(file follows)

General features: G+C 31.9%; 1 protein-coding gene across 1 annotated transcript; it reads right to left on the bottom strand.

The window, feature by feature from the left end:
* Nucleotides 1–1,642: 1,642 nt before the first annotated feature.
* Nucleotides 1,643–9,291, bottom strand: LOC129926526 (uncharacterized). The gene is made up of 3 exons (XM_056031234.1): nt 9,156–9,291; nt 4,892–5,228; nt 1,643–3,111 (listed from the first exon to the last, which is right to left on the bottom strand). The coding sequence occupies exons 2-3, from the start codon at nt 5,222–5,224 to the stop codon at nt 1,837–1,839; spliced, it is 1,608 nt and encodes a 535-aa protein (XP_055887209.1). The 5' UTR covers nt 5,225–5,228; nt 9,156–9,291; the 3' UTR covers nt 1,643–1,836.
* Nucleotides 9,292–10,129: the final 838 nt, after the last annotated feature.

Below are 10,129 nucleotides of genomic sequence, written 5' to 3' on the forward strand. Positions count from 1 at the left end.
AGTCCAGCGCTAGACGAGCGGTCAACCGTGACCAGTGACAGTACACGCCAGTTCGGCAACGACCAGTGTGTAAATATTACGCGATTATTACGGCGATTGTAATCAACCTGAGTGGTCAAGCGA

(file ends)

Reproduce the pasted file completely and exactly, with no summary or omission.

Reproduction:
General features: G+C 31.9%; 1 protein-coding gene across 1 annotated transcript; it reads right to left on the bottom strand.

The window, feature by feature from the left end:
* Nucleotides 1–1,642: 1,642 nt before the first annotated feature.
* Nucleotides 1,643–9,291, bottom strand: LOC129926526 (uncharacterized). The gene is made up of 3 exons (XM_056031234.1): nt 9,156–9,291; nt 4,892–5,228; nt 1,643–3,111 (listed from the first exon to the last, which is right to left on the bottom strand). The coding sequence occupies exons 2-3, from the start codon at nt 5,222–5,224 to the stop codon at nt 1,837–1,839; spliced, it is 1,608 nt and encodes a 535-aa protein (XP_055887209.1). The 5' UTR covers nt 5,225–5,228; nt 9,156–9,291; the 3' UTR covers nt 1,643–1,836.
* Nucleotides 9,292–10,129: the final 838 nt, after the last annotated feature.

Below are 10,129 nucleotides of genomic sequence, written 5' to 3' on the forward strand. Positions count from 1 at the left end.
AGTCCAGCGCTAGACGAGCGGTCAACCGTGACCAGTGACAGTACACGCCAGTTCGGCAACGACCAGTGTGTAAATATTACGCGATTATTACGGCGATTGTAATCAACCTGAGTGGTCAAGCGA